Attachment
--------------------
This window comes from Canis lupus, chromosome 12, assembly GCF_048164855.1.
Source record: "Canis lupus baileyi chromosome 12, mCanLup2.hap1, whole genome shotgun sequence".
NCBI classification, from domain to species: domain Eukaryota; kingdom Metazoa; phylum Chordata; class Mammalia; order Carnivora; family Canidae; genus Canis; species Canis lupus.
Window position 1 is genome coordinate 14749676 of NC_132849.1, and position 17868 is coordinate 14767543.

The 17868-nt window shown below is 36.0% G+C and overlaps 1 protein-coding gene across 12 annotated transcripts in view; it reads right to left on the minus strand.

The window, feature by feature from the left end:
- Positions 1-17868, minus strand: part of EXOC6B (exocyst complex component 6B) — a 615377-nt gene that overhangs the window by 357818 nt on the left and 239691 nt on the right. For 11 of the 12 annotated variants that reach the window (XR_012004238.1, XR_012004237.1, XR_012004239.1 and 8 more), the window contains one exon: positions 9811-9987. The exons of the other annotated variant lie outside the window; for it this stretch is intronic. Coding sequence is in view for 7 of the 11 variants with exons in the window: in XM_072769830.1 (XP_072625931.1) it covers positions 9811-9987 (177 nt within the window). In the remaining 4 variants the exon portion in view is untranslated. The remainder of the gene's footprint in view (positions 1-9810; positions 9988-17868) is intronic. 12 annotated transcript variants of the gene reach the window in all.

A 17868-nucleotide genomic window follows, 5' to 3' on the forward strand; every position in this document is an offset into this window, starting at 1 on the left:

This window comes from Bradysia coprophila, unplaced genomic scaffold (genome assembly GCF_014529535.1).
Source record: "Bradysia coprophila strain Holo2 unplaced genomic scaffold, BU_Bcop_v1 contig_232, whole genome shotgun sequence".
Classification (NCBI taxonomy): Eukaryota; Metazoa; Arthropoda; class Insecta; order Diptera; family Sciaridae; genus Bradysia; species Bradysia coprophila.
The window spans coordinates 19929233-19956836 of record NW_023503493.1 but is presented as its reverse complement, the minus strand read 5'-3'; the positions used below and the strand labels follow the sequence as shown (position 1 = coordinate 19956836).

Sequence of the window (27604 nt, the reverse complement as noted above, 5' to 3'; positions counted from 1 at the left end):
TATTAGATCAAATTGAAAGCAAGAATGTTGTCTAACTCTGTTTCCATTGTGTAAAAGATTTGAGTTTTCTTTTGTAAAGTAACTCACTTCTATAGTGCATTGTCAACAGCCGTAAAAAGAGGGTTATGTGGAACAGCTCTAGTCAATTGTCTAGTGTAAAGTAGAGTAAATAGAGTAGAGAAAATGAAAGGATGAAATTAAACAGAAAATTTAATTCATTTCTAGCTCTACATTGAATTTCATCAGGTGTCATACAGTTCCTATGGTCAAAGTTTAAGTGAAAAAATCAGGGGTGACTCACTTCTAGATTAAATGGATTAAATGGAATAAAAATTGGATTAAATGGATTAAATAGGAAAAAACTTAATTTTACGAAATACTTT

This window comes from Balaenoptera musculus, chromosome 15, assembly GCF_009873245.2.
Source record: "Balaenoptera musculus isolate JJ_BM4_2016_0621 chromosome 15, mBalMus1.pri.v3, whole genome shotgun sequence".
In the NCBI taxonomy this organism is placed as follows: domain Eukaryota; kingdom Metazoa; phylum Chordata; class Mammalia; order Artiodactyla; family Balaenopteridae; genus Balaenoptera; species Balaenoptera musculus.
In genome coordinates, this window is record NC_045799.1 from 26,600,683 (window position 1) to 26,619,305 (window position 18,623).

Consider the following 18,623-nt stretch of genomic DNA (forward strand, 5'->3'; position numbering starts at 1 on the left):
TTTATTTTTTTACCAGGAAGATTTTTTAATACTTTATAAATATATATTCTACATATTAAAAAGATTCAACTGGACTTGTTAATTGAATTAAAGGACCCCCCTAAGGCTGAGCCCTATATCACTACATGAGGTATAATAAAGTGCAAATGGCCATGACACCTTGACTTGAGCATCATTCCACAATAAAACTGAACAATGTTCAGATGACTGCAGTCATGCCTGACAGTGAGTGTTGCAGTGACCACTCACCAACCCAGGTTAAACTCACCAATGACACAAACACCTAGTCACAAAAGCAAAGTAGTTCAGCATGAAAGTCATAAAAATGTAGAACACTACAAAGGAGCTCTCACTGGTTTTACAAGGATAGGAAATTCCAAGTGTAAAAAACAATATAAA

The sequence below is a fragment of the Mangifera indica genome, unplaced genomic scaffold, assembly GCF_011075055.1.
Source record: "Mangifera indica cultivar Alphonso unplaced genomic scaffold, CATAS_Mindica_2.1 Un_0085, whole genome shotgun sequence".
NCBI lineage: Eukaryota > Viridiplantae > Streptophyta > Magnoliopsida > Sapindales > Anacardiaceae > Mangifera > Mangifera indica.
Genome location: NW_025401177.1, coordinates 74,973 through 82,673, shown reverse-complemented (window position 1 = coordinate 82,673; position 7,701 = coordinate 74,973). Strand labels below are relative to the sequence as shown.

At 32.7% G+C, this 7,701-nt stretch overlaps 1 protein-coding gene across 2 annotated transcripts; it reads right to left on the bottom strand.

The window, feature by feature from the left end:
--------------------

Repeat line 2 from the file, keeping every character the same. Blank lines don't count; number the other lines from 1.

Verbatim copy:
Source record: "Canis lupus baileyi chromosome 12, mCanLup2.hap1, whole genome shotgun sequence".